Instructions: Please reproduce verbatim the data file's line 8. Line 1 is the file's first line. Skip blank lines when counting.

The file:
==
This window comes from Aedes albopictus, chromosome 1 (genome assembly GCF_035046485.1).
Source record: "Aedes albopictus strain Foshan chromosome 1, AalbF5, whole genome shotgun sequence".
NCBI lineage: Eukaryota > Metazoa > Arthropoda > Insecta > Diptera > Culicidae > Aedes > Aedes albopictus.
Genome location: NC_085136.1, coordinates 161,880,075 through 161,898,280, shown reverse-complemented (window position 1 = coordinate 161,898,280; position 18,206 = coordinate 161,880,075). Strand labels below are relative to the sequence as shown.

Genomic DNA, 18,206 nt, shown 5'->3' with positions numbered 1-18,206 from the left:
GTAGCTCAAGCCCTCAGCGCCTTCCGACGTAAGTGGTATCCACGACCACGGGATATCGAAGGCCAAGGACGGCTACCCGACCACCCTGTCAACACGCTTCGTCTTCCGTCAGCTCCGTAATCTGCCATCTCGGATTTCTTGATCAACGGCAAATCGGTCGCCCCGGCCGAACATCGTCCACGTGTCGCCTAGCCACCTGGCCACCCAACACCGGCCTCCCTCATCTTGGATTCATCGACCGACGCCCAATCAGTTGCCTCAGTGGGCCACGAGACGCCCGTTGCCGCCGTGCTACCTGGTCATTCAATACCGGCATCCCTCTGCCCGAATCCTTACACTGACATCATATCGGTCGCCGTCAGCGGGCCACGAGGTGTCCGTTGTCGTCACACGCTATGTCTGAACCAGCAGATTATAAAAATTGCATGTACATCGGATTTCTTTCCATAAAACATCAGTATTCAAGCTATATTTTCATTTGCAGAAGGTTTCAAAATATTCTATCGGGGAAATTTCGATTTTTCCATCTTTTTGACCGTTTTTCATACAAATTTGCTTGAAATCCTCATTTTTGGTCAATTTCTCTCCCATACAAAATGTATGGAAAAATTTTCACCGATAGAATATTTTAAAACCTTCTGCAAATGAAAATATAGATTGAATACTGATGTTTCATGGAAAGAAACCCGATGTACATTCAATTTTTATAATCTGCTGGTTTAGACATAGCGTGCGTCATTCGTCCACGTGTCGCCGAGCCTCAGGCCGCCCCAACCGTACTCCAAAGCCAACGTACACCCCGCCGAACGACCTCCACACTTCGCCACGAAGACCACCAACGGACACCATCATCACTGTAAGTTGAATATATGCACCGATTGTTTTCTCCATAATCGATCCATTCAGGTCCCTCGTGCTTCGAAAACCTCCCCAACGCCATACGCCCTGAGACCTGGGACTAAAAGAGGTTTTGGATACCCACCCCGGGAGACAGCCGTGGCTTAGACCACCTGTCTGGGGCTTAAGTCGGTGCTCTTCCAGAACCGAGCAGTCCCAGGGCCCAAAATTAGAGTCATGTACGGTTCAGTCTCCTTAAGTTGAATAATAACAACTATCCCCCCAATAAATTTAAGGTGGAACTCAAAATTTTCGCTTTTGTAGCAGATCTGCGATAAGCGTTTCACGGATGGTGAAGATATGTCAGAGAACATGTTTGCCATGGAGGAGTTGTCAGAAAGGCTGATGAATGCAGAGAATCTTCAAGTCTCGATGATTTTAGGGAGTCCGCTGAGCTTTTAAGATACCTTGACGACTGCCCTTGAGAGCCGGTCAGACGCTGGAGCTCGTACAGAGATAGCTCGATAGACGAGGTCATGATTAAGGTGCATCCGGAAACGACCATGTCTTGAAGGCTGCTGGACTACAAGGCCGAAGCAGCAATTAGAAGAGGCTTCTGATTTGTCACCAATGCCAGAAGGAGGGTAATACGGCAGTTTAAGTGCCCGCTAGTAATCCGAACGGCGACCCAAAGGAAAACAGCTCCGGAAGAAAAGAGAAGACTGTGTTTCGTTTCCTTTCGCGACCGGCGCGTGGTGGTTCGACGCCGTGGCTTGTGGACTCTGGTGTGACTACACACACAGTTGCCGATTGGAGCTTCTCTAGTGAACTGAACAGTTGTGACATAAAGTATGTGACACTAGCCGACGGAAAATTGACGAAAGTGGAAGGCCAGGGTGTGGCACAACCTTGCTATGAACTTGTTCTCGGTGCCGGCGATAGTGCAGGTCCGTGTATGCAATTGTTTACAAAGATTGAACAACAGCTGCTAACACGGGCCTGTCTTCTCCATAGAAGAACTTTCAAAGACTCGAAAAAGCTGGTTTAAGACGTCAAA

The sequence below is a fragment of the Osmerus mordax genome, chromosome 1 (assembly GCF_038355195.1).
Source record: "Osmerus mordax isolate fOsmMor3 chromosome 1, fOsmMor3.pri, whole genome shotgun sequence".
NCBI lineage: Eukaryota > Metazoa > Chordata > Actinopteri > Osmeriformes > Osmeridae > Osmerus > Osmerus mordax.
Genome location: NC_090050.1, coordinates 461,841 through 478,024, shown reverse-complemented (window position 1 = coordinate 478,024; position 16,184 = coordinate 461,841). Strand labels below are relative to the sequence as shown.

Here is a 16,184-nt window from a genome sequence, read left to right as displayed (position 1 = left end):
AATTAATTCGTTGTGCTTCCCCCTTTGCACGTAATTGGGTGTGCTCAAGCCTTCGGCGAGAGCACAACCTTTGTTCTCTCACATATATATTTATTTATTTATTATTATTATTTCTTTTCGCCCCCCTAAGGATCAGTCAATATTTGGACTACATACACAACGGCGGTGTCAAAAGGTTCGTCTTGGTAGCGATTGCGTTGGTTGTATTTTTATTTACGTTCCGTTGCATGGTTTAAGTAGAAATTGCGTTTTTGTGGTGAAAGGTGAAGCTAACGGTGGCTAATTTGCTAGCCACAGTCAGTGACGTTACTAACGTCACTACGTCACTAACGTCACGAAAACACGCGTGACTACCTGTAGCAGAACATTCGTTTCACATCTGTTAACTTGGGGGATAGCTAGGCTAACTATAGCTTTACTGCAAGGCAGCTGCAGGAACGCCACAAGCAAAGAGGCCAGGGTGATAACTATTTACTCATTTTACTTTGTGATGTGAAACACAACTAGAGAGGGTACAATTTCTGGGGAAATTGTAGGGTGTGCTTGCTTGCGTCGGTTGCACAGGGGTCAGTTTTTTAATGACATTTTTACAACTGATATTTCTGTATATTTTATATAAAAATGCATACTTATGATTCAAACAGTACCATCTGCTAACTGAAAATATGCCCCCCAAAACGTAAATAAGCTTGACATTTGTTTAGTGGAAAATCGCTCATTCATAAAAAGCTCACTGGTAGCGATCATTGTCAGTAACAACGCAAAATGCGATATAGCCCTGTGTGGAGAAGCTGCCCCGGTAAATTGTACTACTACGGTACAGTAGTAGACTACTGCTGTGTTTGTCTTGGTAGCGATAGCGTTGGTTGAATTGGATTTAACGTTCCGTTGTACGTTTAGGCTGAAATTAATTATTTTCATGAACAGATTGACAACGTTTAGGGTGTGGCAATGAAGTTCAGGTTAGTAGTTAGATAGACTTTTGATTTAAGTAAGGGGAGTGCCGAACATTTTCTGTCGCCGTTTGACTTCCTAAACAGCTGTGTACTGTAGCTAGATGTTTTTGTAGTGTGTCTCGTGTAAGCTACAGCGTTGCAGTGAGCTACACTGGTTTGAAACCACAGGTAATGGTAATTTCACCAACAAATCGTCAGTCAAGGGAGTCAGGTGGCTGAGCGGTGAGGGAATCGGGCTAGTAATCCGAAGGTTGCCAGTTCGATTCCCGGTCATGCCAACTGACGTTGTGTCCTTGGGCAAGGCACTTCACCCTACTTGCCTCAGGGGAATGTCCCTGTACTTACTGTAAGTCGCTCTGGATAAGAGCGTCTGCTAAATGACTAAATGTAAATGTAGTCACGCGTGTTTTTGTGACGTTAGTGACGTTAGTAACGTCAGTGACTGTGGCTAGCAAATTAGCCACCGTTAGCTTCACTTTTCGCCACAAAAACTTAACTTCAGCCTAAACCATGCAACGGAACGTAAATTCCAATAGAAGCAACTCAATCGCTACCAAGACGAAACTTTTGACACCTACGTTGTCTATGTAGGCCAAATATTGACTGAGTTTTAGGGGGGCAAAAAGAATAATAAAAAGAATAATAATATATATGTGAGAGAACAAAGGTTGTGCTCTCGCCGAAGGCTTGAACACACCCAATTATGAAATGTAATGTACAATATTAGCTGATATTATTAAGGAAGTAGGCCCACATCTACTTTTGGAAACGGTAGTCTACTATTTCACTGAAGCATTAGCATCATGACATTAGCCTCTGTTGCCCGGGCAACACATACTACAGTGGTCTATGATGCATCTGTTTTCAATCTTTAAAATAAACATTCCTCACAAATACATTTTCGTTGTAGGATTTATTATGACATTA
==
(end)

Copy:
Source record: "Osmerus mordax isolate fOsmMor3 chromosome 1, fOsmMor3.pri, whole genome shotgun sequence".